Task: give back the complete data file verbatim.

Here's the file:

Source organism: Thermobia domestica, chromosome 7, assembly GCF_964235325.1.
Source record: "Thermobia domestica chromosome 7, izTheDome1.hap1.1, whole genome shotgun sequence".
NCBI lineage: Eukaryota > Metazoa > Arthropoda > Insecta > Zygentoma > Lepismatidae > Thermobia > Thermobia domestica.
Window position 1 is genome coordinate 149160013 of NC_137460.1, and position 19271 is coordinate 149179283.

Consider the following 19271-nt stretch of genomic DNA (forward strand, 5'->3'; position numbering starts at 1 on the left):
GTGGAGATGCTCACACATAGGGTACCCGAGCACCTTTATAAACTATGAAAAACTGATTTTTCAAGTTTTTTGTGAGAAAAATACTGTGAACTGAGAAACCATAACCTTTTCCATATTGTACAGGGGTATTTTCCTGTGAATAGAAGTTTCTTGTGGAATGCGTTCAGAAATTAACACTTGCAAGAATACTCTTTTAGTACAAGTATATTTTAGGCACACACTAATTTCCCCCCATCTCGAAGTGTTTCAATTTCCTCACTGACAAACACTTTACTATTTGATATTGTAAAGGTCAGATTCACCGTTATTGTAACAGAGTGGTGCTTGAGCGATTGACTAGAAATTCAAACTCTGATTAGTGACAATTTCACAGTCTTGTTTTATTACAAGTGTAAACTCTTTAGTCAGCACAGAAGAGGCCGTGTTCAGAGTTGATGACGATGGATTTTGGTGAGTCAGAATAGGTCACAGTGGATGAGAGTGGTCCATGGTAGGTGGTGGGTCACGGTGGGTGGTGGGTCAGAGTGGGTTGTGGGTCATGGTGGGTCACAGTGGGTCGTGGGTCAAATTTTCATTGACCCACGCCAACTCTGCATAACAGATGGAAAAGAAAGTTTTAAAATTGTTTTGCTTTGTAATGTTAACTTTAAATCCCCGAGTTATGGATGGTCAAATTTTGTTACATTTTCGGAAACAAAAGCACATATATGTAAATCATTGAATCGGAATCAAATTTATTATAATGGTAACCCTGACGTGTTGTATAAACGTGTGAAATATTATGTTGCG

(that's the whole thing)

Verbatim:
Source organism: Thermobia domestica, chromosome 7, assembly GCF_964235325.1.
Source record: "Thermobia domestica chromosome 7, izTheDome1.hap1.1, whole genome shotgun sequence".
NCBI lineage: Eukaryota > Metazoa > Arthropoda > Insecta > Zygentoma > Lepismatidae > Thermobia > Thermobia domestica.
Window position 1 is genome coordinate 149160013 of NC_137460.1, and position 19271 is coordinate 149179283.

Consider the following 19271-nt stretch of genomic DNA (forward strand, 5'->3'; position numbering starts at 1 on the left):
GTGGAGATGCTCACACATAGGGTACCCGAGCACCTTTATAAACTATGAAAAACTGATTTTTCAAGTTTTTTGTGAGAAAAATACTGTGAACTGAGAAACCATAACCTTTTCCATATTGTACAGGGGTATTTTCCTGTGAATAGAAGTTTCTTGTGGAATGCGTTCAGAAATTAACACTTGCAAGAATACTCTTTTAGTACAAGTATATTTTAGGCACACACTAATTTCCCCCCATCTCGAAGTGTTTCAATTTCCTCACTGACAAACACTTTACTATTTGATATTGTAAAGGTCAGATTCACCGTTATTGTAACAGAGTGGTGCTTGAGCGATTGACTAGAAATTCAAACTCTGATTAGTGACAATTTCACAGTCTTGTTTTATTACAAGTGTAAACTCTTTAGTCAGCACAGAAGAGGCCGTGTTCAGAGTTGATGACGATGGATTTTGGTGAGTCAGAATAGGTCACAGTGGATGAGAGTGGTCCATGGTAGGTGGTGGGTCACGGTGGGTGGTGGGTCAGAGTGGGTTGTGGGTCATGGTGGGTCACAGTGGGTCGTGGGTCAAATTTTCATTGACCCACGCCAACTCTGCATAACAGATGGAAAAGAAAGTTTTAAAATTGTTTTGCTTTGTAATGTTAACTTTAAATCCCCGAGTTATGGATGGTCAAATTTTGTTACATTTTCGGAAACAAAAGCACATATATGTAAATCATTGAATCGGAATCAAATTTATTATAATGGTAACCCTGACGTGTTGTATAAACGTGTGAAATATTATGTTGCG